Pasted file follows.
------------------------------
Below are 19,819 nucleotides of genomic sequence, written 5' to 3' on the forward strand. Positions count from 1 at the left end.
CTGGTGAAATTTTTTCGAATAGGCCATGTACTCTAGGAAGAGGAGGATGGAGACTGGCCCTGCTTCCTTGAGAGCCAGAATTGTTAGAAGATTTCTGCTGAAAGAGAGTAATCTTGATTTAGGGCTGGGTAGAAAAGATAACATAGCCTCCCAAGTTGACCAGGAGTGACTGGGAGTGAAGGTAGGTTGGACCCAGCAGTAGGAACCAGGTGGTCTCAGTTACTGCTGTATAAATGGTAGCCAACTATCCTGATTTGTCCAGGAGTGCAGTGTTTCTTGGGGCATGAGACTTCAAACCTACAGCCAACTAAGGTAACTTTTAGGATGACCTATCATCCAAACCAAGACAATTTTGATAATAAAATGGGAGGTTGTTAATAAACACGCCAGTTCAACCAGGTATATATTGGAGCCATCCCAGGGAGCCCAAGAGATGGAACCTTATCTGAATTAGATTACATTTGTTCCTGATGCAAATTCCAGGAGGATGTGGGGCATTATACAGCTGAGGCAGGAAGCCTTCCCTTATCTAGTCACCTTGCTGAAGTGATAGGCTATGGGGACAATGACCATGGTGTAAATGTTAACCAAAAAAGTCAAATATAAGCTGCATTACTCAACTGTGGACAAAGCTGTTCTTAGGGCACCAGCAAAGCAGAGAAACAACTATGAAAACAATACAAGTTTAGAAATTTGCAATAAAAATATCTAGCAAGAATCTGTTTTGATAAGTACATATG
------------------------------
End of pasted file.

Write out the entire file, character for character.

Below are 19,819 nucleotides of genomic sequence, written 5' to 3' on the forward strand. Positions count from 1 at the left end.
CTGGTGAAATTTTTTCGAATAGGCCATGTACTCTAGGAAGAGGAGGATGGAGACTGGCCCTGCTTCCTTGAGAGCCAGAATTGTTAGAAGATTTCTGCTGAAAGAGAGTAATCTTGATTTAGGGCTGGGTAGAAAAGATAACATAGCCTCCCAAGTTGACCAGGAGTGACTGGGAGTGAAGGTAGGTTGGACCCAGCAGTAGGAACCAGGTGGTCTCAGTTACTGCTGTATAAATGGTAGCCAACTATCCTGATTTGTCCAGGAGTGCAGTGTTTCTTGGGGCATGAGACTTCAAACCTACAGCCAACTAAGGTAACTTTTAGGATGACCTATCATCCAAACCAAGACAATTTTGATAATAAAATGGGAGGTTGTTAATAAACACGCCAGTTCAACCAGGTATATATTGGAGCCATCCCAGGGAGCCCAAGAGATGGAACCTTATCTGAATTAGATTACATTTGTTCCTGATGCAAATTCCAGGAGGATGTGGGGCATTATACAGCTGAGGCAGGAAGCCTTCCCTTATCTAGTCACCTTGCTGAAGTGATAGGCTATGGGGACAATGACCATGGTGTAAATGTTAACCAAAAAAGTCAAATATAAGCTGCATTACTCAACTGTGGACAAAGCTGTTCTTAGGGCACCAGCAAAGCAGAGAAACAACTATGAAAACAATACAAGTTTAGAAATTTGCAATAAAAATATCTAGCAAGAATCTGTTTTGATAAGTACATATG